Creating Positive Thought Loops
Benjamin Franklin was a geek.
"Throughout his life," Walter Isaacson notes in his excellent biography Benjamin Franklin: An American Life, "he loved immersing himself in minutiae and trivia in a manner so obsessive that today it might be described as geeky."73 He points to Franklin's methodical research, unbounded curiosity, and constant inventiveness (note our Analyze, Imagine, and Reprogram framework again!) on topics as diverse as ballooning, education, electricity, eyeglasses, fire safety, heating technology, music, politics, and weather.
Franklin was also a master mind hacker. Hundreds of years before people were using fitness-tracking devices, he came up with a self-improvement experiment that let him track his mind hacking progressin a measureable, scientific way. As described in his autobiography, Franklin gave his experiment the lofty title of the "Moral Perfection Project." He began by laying out a set of thirteen virtues that he wished to develop in himself:74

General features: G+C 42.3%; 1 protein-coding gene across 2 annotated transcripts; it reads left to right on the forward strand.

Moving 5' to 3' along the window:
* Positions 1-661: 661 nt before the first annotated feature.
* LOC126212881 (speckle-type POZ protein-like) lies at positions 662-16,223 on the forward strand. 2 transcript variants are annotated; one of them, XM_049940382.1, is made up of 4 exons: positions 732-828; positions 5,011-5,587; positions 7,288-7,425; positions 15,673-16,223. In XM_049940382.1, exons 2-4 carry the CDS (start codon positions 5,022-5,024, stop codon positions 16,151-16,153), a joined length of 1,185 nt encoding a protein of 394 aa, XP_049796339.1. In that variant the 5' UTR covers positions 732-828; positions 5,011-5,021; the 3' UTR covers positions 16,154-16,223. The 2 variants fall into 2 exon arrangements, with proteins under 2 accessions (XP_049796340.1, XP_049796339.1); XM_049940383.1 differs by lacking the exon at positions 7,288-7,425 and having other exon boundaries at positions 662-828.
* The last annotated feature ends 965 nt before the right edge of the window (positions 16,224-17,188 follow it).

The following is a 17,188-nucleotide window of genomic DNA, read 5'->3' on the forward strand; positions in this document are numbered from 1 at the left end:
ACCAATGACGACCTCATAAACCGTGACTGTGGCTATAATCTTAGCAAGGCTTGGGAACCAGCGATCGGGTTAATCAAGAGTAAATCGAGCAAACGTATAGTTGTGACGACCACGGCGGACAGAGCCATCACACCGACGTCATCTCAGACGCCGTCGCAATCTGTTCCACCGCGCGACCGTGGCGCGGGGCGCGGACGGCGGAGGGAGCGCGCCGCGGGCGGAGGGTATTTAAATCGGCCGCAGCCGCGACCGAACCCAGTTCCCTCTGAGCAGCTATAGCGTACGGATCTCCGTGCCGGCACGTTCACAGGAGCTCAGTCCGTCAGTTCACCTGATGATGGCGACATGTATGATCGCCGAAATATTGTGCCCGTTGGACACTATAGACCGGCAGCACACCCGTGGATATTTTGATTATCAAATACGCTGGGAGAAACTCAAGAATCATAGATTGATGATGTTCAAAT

- Temperance: moderating eating and drinking
- Silence: speaking only when it benefits of others or yourself
- Order: letting everything have its place
- Resolution: resolving to do what you should; doing without fail what you resolve
- Frugality: being careful with money and resources; wasting nothing
- Industry: working hard but efficiently
- Sincerity: meaning what you say; saying what you mean
- Justice: wronging no one, either by what you do or don't do
- Moderation: avoiding extremes and letting go of grudges
- Cleanliness: keeping your body, clothes, home, and workspace clean
- Tranquility: calmly accepting small misfortunes that are common and unavoidable
- Chastity: moderating sexual activity
- Humility: imitating "Jesus and Socrates"
These virtues became Franklin's positive thought loops. His method of reprogramming his mind with these values was both simple and ingenious: in a diary, he made a simple grid with columns representing each day of the week, and rows representing each of the thirteen virtues: